Although many factors such as genetics, obesity, and viral infection may lead to liver disease, alcohol consumption is the most common cause. Liver disease caused by excessive consumption of alcohol is referred to as alcoholic liver disease (ALD).
What you need to know?
Excessive drinking not only harms your liver, but it also affects your overall health. In the early stages, no symptoms may be seen. Once the symptoms start showing, the damage is often irreversible and may even be life-threatening. Early symptoms of ALD include:
- A general feeling of being unwell
- Jaundice (yellowing of the skin and whites of the eyes)
- Swelling in the legs and abdomen
It’s not just drinking, but the pattern of drinking that is also responsible for liver disease. These patterns include:
- Consuming a large amount in a short period of time (binge drinking)
- Consuming more than the recommended limit over many years
- Drinking without food intake, as drinking with a meal slows down the alcohol absorption rate and causes less damage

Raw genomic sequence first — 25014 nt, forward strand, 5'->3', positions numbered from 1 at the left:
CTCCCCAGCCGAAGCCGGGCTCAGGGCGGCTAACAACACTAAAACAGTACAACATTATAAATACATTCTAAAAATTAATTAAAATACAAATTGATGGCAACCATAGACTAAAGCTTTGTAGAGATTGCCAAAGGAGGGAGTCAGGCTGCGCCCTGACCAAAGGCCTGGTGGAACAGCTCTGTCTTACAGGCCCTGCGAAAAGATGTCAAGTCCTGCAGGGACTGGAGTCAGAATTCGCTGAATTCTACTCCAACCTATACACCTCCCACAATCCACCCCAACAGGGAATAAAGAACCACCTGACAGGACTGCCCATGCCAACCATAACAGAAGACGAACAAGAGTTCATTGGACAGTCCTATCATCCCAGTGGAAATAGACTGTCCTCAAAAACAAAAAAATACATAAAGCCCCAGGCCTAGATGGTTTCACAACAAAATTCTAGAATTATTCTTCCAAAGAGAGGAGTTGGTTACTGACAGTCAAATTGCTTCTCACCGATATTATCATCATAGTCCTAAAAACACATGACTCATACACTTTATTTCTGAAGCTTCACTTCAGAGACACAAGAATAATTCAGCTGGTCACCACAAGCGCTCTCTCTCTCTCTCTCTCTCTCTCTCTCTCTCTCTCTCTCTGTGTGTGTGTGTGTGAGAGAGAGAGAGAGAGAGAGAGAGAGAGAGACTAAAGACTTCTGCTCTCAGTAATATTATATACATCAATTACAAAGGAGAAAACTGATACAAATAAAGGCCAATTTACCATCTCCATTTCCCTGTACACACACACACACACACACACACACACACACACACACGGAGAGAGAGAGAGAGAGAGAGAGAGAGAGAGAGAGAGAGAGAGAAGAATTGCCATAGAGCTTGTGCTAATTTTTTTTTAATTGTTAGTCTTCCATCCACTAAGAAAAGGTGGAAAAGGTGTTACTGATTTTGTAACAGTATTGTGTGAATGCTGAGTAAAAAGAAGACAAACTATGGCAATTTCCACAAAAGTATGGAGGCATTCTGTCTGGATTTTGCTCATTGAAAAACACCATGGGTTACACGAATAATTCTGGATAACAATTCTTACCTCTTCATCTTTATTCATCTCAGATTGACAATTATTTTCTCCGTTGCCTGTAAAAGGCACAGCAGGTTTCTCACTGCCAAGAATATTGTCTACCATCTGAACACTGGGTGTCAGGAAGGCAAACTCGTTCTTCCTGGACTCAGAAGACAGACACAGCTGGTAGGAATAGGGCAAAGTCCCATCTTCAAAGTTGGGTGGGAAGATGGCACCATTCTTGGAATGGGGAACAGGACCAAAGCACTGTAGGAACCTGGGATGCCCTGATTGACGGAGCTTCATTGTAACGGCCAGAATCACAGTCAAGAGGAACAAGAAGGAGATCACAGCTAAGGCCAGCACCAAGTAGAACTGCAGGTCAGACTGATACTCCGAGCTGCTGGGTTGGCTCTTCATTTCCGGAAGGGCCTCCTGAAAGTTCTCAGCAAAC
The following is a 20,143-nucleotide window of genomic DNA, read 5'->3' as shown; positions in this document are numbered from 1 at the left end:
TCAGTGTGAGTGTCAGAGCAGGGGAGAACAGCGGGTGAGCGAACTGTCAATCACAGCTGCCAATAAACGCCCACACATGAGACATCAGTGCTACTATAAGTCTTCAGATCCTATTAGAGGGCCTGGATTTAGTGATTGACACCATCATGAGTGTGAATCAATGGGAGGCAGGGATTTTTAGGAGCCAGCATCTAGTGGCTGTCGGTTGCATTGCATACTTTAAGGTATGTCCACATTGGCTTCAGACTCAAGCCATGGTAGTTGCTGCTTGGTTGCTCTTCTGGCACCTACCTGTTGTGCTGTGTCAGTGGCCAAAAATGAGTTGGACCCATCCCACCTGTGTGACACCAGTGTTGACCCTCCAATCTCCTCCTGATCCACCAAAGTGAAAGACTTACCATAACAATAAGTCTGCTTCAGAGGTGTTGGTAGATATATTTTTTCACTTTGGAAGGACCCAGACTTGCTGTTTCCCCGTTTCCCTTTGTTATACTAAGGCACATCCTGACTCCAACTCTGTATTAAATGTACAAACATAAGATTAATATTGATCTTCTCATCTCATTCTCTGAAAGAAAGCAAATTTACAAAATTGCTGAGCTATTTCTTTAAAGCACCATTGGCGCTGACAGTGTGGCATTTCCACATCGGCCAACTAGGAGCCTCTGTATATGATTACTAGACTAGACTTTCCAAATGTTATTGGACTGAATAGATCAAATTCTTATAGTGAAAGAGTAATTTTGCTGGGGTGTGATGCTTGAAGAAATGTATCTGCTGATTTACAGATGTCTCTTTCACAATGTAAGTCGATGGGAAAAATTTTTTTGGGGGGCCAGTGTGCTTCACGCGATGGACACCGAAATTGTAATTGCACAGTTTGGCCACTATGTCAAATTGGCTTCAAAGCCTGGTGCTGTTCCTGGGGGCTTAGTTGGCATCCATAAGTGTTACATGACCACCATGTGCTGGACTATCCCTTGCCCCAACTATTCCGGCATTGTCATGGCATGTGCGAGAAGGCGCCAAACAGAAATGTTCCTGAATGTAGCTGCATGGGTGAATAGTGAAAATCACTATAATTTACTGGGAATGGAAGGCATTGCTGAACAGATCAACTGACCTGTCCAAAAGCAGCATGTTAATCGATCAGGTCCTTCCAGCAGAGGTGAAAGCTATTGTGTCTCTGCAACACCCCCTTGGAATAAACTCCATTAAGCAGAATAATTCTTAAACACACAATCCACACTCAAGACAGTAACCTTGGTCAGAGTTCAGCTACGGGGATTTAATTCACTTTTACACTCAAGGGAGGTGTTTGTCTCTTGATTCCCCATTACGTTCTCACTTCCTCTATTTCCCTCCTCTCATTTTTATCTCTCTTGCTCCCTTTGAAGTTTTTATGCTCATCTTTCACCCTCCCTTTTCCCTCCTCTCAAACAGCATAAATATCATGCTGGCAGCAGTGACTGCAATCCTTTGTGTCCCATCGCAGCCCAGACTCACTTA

- Consuming spirits (high alcohol concentration beverage)
- Consuming multiple alcoholic beverages
Securing your liver health
ALD is treatable if it is detected early before it causes severe damage.
Abstinence from alcohol helps
In case of minor damage, abstinence is required until the damage is reversed and the person can drink occasionally after that. However, they would need to stick to the recommended level (safe limit). According to the National Health Services or NHS, the safe limit for alcohol intake
is less than 14 units per week for both men and women (preferably split over 3 or more days). In the case of severe damage, permanent abstinence is recommended, as continued excessive drinking can shorten your lifespan. For more information on safe alcohol consumption and its effects on the liver, consult with an online Gastroenterologist.
Other lifestyle modifications to consider:
- Eating 3 or 4 small meals a day instead of filling yourself with 1 or 2 large meals
- Avoiding excessive salty and fatty foods (junks)
- Opting for healthy snacking between meals instead of munching on processed food
- Give up a sedentary lifestyle and exercising daily
It is advisable to seek help from medical professionals or centers specializing in safe alcohol detoxification.
You may also join self-help groups to help with the process. Severe cases of withdrawal symptoms may require hospitalization and admission in rehab centers.
Prevention is better than a cure
You can preserve your liver and prevent ALD by cutting back on alcohol
or drinking in moderation. Also, one needs to eat nutritious food and
maintain a healthy weight to safeguard their liver health.